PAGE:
Women in prison do not lose their reproductive rights. Being incarcerated does not mean a woman gives up her right to have an abortion any more than it means that she gives up her right to bear a child.
The ACLU brought this legal challenge in 2004 after learning that Maricopa County Sheriff Joe Arpaio — “America’s Toughest Sheriff” — was denying women prisoners access to abortion care. The original lawsuit challenged the jail’s unwritten policy prohibiting jail officials from transporting a prisoner to obtain an abortion unless she gets a court order first. The jail regularly transports prisoners without a court order for all other necessary medical care, including prenatal care and childbirth. The jail also voluntarily transports prisoners for various non-medical reasons, including to visit terminally ill family members or attend relatives’ funerals.
In August 2005, the Superior Court of Arizona, Maricopa County, struck down the jail’s policy, holding that it violates women’s reproductive rights and serves “no legitimate penological purpose.” The Arizona Court of Appeals upheld that decision; both the Arizona and the United States Supreme Courts refused to hear the case.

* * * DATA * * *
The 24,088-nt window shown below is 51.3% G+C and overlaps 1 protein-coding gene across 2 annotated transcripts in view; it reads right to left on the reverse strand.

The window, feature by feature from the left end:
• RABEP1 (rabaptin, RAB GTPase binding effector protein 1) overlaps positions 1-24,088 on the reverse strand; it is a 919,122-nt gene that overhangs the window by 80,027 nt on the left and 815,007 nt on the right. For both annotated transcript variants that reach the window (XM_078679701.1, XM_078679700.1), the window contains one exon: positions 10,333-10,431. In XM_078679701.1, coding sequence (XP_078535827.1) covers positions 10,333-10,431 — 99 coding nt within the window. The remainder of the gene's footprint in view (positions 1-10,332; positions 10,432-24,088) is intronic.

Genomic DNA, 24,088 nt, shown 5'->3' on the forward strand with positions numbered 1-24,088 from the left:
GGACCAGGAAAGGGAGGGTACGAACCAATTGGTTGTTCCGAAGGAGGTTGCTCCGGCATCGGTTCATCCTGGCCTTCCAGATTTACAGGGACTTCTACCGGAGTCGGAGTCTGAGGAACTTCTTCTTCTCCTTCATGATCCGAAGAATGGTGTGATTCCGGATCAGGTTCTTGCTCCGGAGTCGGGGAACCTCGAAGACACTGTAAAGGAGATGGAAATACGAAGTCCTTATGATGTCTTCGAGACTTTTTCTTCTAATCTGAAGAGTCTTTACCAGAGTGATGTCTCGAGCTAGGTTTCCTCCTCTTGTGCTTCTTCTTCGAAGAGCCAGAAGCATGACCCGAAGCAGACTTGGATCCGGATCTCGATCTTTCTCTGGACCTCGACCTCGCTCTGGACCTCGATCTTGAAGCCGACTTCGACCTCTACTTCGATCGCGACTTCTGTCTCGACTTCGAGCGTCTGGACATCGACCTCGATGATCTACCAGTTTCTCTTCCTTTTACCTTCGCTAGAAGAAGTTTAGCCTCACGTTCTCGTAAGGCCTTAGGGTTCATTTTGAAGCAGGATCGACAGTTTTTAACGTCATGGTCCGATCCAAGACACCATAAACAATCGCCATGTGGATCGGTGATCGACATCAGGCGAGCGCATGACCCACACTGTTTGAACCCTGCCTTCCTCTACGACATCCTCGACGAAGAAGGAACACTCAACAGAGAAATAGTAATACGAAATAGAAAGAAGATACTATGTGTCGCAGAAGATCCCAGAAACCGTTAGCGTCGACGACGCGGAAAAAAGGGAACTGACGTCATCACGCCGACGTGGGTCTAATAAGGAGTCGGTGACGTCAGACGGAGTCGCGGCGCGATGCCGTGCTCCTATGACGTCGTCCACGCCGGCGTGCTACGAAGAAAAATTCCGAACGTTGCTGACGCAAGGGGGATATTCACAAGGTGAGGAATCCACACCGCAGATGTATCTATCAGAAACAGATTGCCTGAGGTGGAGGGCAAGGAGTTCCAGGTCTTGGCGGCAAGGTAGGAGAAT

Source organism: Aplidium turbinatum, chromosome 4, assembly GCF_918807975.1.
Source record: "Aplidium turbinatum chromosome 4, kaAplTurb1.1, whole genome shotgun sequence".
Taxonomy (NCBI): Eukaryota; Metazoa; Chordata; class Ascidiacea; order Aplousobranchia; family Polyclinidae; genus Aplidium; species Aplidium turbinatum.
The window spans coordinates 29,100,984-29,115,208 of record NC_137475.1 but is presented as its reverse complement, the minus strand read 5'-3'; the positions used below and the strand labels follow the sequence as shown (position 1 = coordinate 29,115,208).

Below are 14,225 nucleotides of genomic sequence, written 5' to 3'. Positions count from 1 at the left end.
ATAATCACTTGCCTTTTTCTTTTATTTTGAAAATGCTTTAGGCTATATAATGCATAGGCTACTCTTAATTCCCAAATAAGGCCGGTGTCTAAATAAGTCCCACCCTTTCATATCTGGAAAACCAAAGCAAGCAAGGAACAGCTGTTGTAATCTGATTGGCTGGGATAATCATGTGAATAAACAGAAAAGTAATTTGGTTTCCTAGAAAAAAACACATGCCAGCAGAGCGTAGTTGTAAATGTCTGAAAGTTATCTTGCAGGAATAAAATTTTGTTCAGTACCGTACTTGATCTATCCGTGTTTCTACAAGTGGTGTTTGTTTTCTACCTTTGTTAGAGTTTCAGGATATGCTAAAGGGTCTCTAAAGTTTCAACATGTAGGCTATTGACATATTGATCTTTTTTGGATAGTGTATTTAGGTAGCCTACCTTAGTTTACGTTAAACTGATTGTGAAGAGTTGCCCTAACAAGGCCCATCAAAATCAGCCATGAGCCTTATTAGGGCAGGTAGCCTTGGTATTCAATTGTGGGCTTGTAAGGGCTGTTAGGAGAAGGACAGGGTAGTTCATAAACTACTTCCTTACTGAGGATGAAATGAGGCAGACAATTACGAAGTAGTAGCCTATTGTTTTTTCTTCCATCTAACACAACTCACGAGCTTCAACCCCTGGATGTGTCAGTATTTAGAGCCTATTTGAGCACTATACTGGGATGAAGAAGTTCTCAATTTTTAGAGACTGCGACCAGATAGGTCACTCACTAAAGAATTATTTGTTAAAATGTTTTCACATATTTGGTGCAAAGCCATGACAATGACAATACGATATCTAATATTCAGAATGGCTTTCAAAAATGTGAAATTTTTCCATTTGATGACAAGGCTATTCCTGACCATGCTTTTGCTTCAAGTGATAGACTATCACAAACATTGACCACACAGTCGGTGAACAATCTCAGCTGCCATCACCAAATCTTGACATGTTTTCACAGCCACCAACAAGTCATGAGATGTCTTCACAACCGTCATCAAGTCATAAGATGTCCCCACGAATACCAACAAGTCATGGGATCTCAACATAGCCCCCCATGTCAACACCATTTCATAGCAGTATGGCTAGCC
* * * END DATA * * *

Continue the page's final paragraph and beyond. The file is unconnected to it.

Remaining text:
Regardless of these rulings, Sheriff Arpaio continued to require women to obtain a court order before an abortion, and in August 2008, the ACLU asked the court to hold Arpaio in contempt. In the course of settlement negotiations in this matter, Arpaio shifted tactics and began insisting that inmates who seek abortions must pay upfront for transportation and security costs. Inmates requiring transportation for other medical care are not charged for transport either before or after receiving services.
As a result, in July 2009, the ACLU challenged this prepayment policy and asked the court to prevent Arpaio from enforcing this new obstacle to care. During an October 20, 2009, hearing, the court immediately ruled that Arpaio cannot enforce this new policy and cannot block prisoners’ access to abortion care.